Kodiak Copper (TSXV: KDK) is having a good run. In the company’s annual investor letter published last month, Kodiak’s CEO Claudia Tornquist said that last year proved to be “truly momentous and transformational”, so much so in fact that she dubbed it their “year of discovery”.
The excitement is centred on the results of a drill programme at their flagship MPD project in southern British Columbia, where drilling throughout last year – despite the pandemic – found what could be a high-grade copper-gold porphyry system.
Transformative assay results
As Tornquist said: “The first assay results received in September were nothing short of transformative”, announcing results that were “one of the most impressive copper-gold intercepts from early-stage porphyry drilling in British Columbia.”
Tornquist adds that the newly discovered high-grade find is part of “a wider, significantly enriched copper-gold envelope, which has already been intersected by Kodiak over substantial drill widths and to a depth of over 800 metres.” More than 90% of this find remains unexplored by Kodiak, offering plenty of discovery potential.
Unsurprisingly, investors were quick to respond. A month later, in October, Kodiak was able to close a private placement of C$12.7m. One of the investors was Canada’s largest diversified resource company, Teck Resources (TSE:TECK), which invested C$8m for a 9.9% shareholding. Teck and Kodiak, along with other miners Copper Mountain, New Gold and Centerra, are all working the same world-class copper belt, the Quesnel Trough. Kodiak’s investment windfall came after it had sold off its non-core interest in the Trapper Project in August, to Brixton Metals (TXSV:BBB).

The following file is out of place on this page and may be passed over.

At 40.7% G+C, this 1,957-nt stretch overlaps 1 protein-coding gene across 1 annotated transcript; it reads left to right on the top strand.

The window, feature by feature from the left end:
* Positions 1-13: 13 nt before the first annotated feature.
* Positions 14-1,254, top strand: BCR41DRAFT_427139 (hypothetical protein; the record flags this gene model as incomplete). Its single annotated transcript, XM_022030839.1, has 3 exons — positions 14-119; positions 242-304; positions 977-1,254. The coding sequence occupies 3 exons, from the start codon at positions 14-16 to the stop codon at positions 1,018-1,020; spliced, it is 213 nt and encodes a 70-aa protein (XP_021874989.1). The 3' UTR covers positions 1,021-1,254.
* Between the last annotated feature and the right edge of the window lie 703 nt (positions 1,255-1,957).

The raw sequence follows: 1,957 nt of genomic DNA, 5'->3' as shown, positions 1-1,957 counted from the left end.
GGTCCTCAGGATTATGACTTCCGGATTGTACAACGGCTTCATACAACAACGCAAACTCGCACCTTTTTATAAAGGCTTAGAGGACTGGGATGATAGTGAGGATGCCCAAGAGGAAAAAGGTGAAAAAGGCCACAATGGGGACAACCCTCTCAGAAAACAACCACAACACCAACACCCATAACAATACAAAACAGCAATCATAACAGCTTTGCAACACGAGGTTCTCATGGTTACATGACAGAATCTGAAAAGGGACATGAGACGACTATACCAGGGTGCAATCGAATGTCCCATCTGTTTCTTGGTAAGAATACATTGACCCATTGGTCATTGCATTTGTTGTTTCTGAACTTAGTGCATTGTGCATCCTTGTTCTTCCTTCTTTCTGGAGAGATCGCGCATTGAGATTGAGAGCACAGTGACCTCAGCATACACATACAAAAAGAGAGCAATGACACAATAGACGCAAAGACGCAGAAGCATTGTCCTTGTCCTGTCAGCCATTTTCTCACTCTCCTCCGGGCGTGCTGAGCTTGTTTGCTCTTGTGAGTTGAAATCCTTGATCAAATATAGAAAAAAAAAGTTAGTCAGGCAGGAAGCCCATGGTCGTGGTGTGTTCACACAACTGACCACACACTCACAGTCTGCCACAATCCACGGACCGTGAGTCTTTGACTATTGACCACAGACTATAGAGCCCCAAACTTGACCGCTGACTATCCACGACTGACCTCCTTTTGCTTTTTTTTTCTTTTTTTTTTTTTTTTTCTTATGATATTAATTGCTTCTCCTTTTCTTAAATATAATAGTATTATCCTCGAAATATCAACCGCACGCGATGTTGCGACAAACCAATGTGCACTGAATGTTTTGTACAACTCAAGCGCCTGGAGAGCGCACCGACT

Still massive scope for exploration at the MPD
Exploration is focused on the newly discovered Gate Zone, one of several significant porphyry targets located at MPD. This year, Kodiak Copper is planning another drill programme, four times as large as last year’s, and fully funded by the company’s C$14m cash position. However, as Cormark Securities notes, the MPD project will likely require a number of drill campaigns, well beyond this year’s programme, to fully explore the Gate Zone and several other porphyry targets ahead of a construction decision. It is also worth noting that the company looks to be settling in for an extended period, as it is building a field office and technical facility in nearby Merritt as a base for operational support.
The discoveries worked wonders on Kodiak’s share price and valuation. As news of the finds came out in September last year, the share price jumped from C$0.75 to C$3.17 in the month, before falling back into a lower trading band between C$1.33-C$1.80. Year to date, the share price has increased 363%, though from the trough that followed the heights of C$1.90 in March 2017 and C$1.58 in March 2018. Further drilling updates will likely reignite a rally in this mining stock, if last year’s findings are confirmed.
The current share price C$1.62 of (as at 18 February 2021), does not reflect Tornquist’s excitement. As Cormark Securities says in a 17 February note, “we would view current share price weakness as a buying opportunity,” setting a price target of C$3.00 per share.
Tornquist adds: “Against the backdrop of the strongest copper market in a decade, Kodiak is well positioned to make 2021 its most active and exciting year yet.” Cormark’s formal commodity price forecast includes long-term copper, gold and silver prices of US$3.25/lb, US$1,900/oz and US$24.00/oz, respectively.
It is also worth noting that Kodiak’s portfolio of exploration assets includes the Kahuna diamond project in Nunavut, in Arctic Canada, and the Mohave copper-molybdenum-silver porphyry project in Arizona, USA, a key part of their portfolio which they plan to explore this year as well.